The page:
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Review: Learning to touch-type with Iota

George Christou is the Joseph Clarke Services I.T. Manager for Visually impaired students. Here he looks at Iota Touch type 2 - a typing tutor that is especially good for the visually impaired

The program shows students which finger to use and where on the keyboard to find it
The program shows students which finger to use and where on the keyboard to find it

Pricing: Iota Touch type 2 costs £35 for a single license.

Finding a typing tutor that works well for visually impaired people isn’t easy. However, Touch type 2 has proved to be a fantastic program for our students.

Touch typing is an important skill for those with reduced vision, particularly in a world where not all keyboards are clearly marked - some Mac keyboards in particular have white keys with silver letters.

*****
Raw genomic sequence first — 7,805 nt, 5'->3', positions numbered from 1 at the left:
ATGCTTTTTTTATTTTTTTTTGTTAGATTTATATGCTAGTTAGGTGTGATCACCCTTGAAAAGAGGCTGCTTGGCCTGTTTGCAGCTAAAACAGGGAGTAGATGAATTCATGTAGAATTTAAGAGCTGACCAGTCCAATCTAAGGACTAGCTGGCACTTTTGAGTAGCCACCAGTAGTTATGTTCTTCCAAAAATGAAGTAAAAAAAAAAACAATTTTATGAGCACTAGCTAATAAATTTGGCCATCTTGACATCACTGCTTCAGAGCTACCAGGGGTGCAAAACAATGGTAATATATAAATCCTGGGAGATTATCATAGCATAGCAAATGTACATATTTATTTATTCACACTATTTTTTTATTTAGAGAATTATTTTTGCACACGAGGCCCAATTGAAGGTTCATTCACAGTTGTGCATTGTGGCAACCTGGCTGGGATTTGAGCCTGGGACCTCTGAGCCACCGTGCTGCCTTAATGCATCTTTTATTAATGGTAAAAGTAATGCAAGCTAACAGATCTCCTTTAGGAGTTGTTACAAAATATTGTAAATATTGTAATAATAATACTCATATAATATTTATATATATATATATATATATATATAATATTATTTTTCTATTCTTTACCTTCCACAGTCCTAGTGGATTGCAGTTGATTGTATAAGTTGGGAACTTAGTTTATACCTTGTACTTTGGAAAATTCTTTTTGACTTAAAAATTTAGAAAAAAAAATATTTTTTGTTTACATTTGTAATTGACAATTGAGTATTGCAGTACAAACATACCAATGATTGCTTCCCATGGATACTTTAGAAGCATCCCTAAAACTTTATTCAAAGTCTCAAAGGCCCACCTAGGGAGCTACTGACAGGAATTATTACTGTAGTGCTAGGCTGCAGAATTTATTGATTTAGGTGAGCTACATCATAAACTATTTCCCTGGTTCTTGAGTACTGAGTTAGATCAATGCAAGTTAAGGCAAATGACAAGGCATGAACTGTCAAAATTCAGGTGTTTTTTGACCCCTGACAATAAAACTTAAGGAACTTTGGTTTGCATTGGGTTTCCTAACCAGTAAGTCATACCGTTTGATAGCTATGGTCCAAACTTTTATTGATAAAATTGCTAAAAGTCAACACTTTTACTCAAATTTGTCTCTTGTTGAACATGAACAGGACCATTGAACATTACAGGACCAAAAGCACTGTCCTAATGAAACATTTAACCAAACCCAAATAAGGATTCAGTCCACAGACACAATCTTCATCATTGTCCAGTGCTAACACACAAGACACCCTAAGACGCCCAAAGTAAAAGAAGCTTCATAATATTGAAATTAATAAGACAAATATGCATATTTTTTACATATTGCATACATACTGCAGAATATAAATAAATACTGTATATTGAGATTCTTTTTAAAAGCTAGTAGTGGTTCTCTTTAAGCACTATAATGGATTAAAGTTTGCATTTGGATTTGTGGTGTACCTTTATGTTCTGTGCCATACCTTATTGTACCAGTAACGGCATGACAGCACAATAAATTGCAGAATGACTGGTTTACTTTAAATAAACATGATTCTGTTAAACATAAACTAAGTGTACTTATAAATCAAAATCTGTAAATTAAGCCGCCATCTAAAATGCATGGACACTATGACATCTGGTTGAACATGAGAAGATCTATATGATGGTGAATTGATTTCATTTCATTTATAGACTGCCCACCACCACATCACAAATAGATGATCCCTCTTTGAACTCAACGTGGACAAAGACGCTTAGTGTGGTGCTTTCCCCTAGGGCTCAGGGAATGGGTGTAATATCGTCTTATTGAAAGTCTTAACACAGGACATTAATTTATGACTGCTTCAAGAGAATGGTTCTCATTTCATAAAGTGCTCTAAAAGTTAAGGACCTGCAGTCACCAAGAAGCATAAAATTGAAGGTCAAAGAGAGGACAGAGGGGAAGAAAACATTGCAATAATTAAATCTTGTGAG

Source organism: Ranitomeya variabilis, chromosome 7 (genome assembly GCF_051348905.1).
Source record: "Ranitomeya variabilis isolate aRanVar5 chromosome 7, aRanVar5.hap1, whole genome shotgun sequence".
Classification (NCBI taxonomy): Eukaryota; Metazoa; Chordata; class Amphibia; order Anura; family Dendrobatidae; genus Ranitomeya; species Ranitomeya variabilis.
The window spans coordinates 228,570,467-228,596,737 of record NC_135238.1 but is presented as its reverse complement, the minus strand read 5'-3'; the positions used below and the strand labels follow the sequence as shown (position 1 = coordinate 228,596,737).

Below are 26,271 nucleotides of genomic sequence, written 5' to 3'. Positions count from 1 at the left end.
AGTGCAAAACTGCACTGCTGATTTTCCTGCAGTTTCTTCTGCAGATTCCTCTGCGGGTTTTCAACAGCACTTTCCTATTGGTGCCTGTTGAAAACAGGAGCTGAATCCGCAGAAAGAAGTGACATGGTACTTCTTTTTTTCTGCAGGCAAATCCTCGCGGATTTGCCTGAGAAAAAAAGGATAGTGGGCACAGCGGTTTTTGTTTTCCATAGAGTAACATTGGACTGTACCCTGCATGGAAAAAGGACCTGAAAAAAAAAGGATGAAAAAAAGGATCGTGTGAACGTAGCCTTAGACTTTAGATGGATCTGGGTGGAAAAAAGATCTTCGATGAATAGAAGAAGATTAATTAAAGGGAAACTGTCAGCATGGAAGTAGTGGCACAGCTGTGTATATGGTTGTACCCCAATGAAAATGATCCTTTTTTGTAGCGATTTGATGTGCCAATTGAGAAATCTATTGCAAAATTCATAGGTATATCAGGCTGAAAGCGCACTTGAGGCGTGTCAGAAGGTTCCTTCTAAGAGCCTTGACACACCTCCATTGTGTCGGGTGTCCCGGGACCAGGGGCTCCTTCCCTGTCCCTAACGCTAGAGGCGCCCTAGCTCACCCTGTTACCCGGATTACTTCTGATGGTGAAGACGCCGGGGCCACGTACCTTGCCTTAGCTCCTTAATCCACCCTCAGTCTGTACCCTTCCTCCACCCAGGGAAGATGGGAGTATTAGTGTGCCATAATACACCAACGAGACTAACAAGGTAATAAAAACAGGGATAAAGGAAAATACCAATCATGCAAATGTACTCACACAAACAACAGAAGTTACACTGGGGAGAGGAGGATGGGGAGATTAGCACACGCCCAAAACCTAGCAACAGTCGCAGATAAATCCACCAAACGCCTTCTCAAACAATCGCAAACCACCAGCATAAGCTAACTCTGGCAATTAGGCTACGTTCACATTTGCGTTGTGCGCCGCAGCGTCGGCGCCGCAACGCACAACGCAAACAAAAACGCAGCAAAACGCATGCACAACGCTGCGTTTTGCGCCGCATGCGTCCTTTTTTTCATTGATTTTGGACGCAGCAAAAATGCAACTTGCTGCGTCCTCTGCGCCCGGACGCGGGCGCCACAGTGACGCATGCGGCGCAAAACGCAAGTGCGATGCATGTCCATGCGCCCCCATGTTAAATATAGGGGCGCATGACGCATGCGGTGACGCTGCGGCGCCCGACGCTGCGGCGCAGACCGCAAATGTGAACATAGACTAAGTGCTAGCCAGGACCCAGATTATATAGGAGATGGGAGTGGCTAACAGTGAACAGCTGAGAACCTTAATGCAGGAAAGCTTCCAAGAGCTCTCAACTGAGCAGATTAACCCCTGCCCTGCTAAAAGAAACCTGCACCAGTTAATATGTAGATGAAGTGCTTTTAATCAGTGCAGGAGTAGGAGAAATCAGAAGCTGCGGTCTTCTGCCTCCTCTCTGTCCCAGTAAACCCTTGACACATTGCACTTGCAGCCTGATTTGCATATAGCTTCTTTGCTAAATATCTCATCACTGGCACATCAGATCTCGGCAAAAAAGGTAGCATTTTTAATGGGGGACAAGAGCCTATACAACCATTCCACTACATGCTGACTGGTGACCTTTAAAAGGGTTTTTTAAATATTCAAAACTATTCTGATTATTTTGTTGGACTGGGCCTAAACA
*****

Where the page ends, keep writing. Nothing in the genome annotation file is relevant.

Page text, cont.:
Touch typing can also reduce reliance on the mouse, letting students use command keys and keyboard shortcuts, rather than having to steer a mouse pointer around the screen.
The program itself offers a flexible approach that helps to optimise the time you spend practising by analysing your performance and deciding where you need to focus your typing skills most - on-screen typing tutor includes graphs to monitor your own progress, words per minute and accuracy rate.
For the visually impaired, there are helpful sound effects and a voice that will call out the letters for you to type. It also has a fully-scalable interface which means that on-screen elements get larger as you increase the size of the display.

Pros:

  • The program definitely helps visually impaired students improve their keyboard awareness and orientation so that they can feel confident using any keyboard in the future - even poorly marked ones
  • The hand progress indicator guides you as to which finger you should use to type the next key with.
  • Reads out loud the next letter to be typed

Cons

 

  • The program itself is very simple and regimental to use, so it can get a bit boring.
  • There are no exciting features jumping around or games to be played within the program.
  • Colours are rarely used which makes the program unappealing to some students however, the program is strictly a touch-typing program and using black and white reduces distractions.